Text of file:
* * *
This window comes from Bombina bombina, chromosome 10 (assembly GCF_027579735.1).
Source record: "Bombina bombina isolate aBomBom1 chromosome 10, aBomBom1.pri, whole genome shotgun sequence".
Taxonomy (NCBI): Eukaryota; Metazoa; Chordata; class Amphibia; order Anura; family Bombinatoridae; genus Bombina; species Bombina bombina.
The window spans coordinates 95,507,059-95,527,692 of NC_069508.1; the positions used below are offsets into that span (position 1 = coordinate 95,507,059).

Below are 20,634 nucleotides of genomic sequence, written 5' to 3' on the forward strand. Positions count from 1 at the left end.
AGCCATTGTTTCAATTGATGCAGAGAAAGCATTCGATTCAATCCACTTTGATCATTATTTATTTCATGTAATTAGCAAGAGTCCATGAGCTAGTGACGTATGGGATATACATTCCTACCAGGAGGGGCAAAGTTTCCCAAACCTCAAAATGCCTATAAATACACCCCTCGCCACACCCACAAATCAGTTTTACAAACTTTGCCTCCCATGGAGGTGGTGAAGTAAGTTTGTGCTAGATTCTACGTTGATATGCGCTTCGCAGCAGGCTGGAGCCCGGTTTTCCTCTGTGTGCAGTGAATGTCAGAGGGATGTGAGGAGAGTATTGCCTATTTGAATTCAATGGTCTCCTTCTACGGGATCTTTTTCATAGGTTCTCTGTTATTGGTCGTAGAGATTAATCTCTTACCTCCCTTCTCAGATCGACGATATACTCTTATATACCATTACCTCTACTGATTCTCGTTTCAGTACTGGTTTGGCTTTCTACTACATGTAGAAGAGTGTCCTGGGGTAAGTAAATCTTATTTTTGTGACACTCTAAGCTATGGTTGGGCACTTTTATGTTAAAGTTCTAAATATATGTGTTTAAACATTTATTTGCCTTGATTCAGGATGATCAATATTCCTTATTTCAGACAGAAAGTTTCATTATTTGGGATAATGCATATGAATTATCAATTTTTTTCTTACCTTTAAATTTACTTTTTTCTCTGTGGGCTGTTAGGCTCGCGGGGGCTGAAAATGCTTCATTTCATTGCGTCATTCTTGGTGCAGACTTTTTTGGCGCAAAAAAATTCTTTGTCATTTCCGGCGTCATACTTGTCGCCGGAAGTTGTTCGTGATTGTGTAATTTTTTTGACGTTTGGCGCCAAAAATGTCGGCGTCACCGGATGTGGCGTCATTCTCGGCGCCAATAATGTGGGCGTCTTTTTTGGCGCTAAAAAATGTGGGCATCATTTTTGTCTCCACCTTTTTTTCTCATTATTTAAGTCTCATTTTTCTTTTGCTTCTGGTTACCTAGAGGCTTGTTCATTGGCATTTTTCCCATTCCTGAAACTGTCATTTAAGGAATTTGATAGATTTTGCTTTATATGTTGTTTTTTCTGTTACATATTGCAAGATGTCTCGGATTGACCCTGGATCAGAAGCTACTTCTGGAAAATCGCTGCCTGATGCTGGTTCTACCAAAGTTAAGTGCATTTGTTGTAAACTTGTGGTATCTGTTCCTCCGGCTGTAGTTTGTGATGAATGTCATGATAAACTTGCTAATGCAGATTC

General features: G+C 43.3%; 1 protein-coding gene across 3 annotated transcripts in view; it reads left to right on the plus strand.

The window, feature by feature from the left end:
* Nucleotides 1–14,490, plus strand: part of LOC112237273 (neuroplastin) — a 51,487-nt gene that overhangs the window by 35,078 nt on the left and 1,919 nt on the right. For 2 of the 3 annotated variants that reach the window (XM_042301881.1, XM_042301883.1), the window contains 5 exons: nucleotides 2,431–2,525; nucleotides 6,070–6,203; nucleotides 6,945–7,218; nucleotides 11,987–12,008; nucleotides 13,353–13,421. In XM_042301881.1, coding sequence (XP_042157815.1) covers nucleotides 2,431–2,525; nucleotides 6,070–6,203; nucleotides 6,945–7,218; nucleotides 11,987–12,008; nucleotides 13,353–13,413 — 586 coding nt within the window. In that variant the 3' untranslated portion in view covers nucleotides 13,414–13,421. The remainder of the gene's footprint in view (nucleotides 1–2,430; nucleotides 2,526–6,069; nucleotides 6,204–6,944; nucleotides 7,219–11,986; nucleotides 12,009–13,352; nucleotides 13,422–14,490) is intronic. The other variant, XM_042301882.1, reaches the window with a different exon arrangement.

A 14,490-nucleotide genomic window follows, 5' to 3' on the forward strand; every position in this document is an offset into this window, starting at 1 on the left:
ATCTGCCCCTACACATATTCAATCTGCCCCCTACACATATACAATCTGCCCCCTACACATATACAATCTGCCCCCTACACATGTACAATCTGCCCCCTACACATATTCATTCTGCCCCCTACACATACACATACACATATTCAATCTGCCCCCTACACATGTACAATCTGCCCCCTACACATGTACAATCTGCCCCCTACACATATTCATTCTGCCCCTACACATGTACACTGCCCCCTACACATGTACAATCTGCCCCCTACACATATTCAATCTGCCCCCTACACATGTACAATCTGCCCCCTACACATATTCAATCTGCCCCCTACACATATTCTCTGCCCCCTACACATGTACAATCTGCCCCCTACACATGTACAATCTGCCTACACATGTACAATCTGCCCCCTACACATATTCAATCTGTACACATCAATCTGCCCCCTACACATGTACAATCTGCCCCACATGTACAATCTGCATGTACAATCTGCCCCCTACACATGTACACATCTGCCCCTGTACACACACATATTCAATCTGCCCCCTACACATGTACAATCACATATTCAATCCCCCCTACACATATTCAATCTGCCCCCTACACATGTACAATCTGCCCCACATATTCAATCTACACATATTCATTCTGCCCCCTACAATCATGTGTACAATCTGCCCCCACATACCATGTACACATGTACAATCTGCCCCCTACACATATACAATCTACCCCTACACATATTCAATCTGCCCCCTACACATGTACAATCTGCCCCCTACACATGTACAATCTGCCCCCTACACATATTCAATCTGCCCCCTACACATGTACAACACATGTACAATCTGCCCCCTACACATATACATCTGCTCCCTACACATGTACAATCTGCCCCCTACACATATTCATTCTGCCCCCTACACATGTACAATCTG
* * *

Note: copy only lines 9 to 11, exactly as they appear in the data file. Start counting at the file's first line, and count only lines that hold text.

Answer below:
* Nucleotides 1–14,490, plus strand: part of LOC112237273 (neuroplastin) — a 51,487-nt gene that overhangs the window by 35,078 nt on the left and 1,919 nt on the right. For 2 of the 3 annotated variants that reach the window (XM_042301881.1, XM_042301883.1), the window contains 5 exons: nucleotides 2,431–2,525; nucleotides 6,070–6,203; nucleotides 6,945–7,218; nucleotides 11,987–12,008; nucleotides 13,353–13,421. In XM_042301881.1, coding sequence (XP_042157815.1) covers nucleotides 2,431–2,525; nucleotides 6,070–6,203; nucleotides 6,945–7,218; nucleotides 11,987–12,008; nucleotides 13,353–13,413 — 586 coding nt within the window. In that variant the 3' untranslated portion in view covers nucleotides 13,414–13,421. The remainder of the gene's footprint in view (nucleotides 1–2,430; nucleotides 2,526–6,069; nucleotides 6,204–6,944; nucleotides 7,219–11,986; nucleotides 12,009–13,352; nucleotides 13,422–14,490) is intronic. The other variant, XM_042301882.1, reaches the window with a different exon arrangement.

A 14,490-nucleotide genomic window follows, 5' to 3' on the forward strand; every position in this document is an offset into this window, starting at 1 on the left:
ATCTGCCCCTACACATATTCAATCTGCCCCCTACACATATACAATCTGCCCCCTACACATATACAATCTGCCCCCTACACATGTACAATCTGCCCCCTACACATATTCATTCTGCCCCCTACACATACACATACACATATTCAATCTGCCCCCTACACATGTACAATCTGCCCCCTACACATGTACAATCTGCCCCCTACACATATTCATTCTGCCCCTACACATGTACACTGCCCCCTACACATGTACAATCTGCCCCCTACACATATTCAATCTGCCCCCTACACATGTACAATCTGCCCCCTACACATATTCAATCTGCCCCCTACACATATTCTCTGCCCCCTACACATGTACAATCTGCCCCCTACACATGTACAATCTGCCTACACATGTACAATCTGCCCCCTACACATATTCAATCTGTACACATCAATCTGCCCCCTACACATGTACAATCTGCCCCACATGTACAATCTGCATGTACAATCTGCCCCCTACACATGTACACATCTGCCCCTGTACACACACATATTCAATCTGCCCCCTACACATGTACAATCACATATTCAATCCCCCCTACACATATTCAATCTGCCCCCTACACATGTACAATCTGCCCCACATATTCAATCTACACATATTCATTCTGCCCCCTACAATCATGTGTACAATCTGCCCCCACATACCATGTACACATGTACAATCTGCCCCCTACACATATACAATCTACCCCTACACATATTCAATCTGCCCCCTACACATGTACAATCTGCCCCCTACACATGTACAATCTGCCCCCTACACATATTCAATCTGCCCCCTACACATGTACAACACATGTACAATCTGCCCCCTACACATATACATCTGCTCCCTACACATGTACAATCTGCCCCCTACACATATTCATTCTGCCCCCTACACATGTACAATCTG